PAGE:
This Guide will assist you in identifying the important and practical steps that best serve a defendant who is seeking to vacate a criminal conviction in order to alleviate its immigration consequences.
Initial Investigation and Setting Your Goal
In order to identify which individuals can benefit from Penal Code section 1016.5 relief, you must first confirm your client's immigration status (i.e. non-U.S. citizen). Second, it is useful to speak with the client's immigration attorney to identify what would be an immigration "safe" result. For example, the ultimate result would be to vacate the plea and obtain a dismissal "in the interest of justice", per Penal Code section 1385. However, in the process of litigating a 1016.5 motion, sometimes, a prosecutor will offer to reduce a charge in order to preserve a conviction. A prosecutor may agree to modify a Penal Code section 273.5 conviction to a Penal Code section 242 conviction. Knowing that the client can immigrate successfully with that modified conviction can lead to a negotiated disposition that creates certain immigration relief without risking the uncertainty of submitting the matter to a judge's discretion.
Assessing the Validity of the Plea
To assess whether a plea is valid, it is important to obtain the docket of the plea, the transcript of the plea and any associated Tahl Wiaver forms. These court file documents must be analyzed closely to determine if the three requirements of Penal Code section1016.5 were given, and whether a prosecutor can prove that they were properly given. The three advisements are: that as a result of the plea the individual may be deported, excluded or denied naturalization. Although many pleas are properly taken and adequately preserved, there are many instances where that is not the case, and litigation under 1016.5 is viable.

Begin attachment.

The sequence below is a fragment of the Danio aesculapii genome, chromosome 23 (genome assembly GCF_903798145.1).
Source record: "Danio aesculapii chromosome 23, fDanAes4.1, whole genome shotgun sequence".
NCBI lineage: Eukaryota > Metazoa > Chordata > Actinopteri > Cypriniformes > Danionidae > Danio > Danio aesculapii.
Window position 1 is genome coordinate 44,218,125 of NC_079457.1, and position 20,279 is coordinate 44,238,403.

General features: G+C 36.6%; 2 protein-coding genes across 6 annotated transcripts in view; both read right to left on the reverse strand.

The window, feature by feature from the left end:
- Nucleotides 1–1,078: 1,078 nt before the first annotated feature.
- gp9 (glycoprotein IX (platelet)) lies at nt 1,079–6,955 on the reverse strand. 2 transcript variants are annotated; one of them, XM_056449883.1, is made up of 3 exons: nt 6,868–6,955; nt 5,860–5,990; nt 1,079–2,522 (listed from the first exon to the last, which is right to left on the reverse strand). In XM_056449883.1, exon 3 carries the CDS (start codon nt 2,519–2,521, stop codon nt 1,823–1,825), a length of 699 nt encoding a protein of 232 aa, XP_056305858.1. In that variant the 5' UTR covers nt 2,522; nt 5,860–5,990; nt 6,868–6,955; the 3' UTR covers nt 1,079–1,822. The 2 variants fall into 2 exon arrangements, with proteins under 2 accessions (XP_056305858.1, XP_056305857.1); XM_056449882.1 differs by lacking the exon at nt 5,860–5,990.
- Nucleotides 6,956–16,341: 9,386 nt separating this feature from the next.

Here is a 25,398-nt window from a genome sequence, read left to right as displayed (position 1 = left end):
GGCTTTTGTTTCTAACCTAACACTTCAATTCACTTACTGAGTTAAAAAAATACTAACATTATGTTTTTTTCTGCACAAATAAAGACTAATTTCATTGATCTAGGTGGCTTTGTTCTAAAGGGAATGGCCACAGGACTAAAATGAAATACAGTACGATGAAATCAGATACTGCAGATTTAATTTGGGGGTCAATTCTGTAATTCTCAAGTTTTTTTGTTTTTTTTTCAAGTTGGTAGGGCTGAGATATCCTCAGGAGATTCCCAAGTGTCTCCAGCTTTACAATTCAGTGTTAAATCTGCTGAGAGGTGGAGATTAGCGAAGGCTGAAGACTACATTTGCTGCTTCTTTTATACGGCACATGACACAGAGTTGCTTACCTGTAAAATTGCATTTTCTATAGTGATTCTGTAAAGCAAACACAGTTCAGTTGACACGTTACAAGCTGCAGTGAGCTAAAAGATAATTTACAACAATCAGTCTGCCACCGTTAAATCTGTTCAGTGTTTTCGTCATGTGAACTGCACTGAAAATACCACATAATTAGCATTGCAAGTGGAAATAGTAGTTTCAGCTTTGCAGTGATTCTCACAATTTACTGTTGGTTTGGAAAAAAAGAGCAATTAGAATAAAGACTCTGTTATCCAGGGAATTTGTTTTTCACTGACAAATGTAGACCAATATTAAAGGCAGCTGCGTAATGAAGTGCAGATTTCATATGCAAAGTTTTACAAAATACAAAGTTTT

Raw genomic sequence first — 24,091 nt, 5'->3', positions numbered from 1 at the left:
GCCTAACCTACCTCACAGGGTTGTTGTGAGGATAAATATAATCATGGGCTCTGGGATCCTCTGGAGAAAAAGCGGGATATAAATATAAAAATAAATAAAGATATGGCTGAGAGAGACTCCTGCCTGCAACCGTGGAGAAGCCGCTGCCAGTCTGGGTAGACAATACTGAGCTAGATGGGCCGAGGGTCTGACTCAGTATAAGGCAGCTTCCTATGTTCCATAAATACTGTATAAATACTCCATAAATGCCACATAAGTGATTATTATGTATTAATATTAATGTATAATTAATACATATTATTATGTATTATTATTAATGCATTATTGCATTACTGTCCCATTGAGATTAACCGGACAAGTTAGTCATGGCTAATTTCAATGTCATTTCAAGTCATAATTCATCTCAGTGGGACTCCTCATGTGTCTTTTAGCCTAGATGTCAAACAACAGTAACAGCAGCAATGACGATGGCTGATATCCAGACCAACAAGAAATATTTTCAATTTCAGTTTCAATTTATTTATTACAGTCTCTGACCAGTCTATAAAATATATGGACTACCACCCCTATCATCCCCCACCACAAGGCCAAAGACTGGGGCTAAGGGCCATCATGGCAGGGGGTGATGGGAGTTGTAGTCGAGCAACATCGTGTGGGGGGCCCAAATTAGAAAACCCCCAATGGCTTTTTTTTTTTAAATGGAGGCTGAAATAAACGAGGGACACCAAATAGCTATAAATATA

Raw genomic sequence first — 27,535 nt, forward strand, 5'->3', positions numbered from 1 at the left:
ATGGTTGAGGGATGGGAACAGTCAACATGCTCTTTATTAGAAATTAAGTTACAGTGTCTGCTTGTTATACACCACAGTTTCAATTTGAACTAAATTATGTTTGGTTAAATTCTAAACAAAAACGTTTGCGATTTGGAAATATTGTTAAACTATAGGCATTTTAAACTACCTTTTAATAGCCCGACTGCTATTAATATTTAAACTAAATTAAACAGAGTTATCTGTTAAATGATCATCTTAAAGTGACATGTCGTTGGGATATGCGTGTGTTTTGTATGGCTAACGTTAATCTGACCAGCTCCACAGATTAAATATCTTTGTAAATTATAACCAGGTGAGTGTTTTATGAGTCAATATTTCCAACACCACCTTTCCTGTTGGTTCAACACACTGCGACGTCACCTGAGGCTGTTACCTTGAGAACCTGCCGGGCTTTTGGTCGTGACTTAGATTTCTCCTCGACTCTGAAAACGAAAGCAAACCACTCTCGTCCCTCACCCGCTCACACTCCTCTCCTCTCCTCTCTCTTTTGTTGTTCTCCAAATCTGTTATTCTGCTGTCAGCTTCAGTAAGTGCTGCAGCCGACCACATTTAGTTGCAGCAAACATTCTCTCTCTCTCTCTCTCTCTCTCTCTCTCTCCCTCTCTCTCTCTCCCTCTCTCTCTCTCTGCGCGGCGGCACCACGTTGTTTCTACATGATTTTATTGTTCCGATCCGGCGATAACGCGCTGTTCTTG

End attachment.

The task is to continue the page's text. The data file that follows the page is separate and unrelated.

Assessing the Likelihood of Success in Litigating the Motion
If there is no record of the plea, there is obviously strong merit to the motion. However, in many instances, there are records of partial advisements or mis-advisements and the final ruling on the case may be uncertain. Other factors to consider are: the nature of the original criminal conduct, the age of the conviction, the character and rehabilitation of the client since the crime, and the political disposition the prosecutor and the judge. All of these factors contribute to the ultimate success or failure of the motion.
Litigating the Penal Code Section 1016.5 Motion
Under Penal Code section 1016.5, if there is no record of the immigration consequence advisement, it "shall be presumed" that the advisement was not given. The prosecutor then has the burden to prove it was properly given. If the prosecutor fails to establish that the advisement was properly given, then the plea must be vacated. The defendant must be prepared to establish that he/she has suffered prejudice as a result of the plea (i.e. that he/she is suffering a detrimental consequence in his/her immigration status eligibility). Also, the defendant must be prepared to establish that, had they known of the immigration consequence of the plea, they would not have accepted the plea agreement and they would have fought to seek an immigration "safe" plea. Lastly, the defendant must be prepared to justify any delay that transpired prior to litigating the motion (e.g. the defendant recently became aware of the immigration consequence upon returning from travel abroad and was detained by immigration officials). These points can be established by the defendant's testimony or written declaration at the hearing.
Perfecting the Record
Upon receiving a favorable ruling to vacate the conviction, and upon obtaining a dismissal per Penal Code section 1385 or 1382, be sure to obtain a certified copy of the updated docket or a certified written order so that the client may present the updated status of the case to immigration officials.
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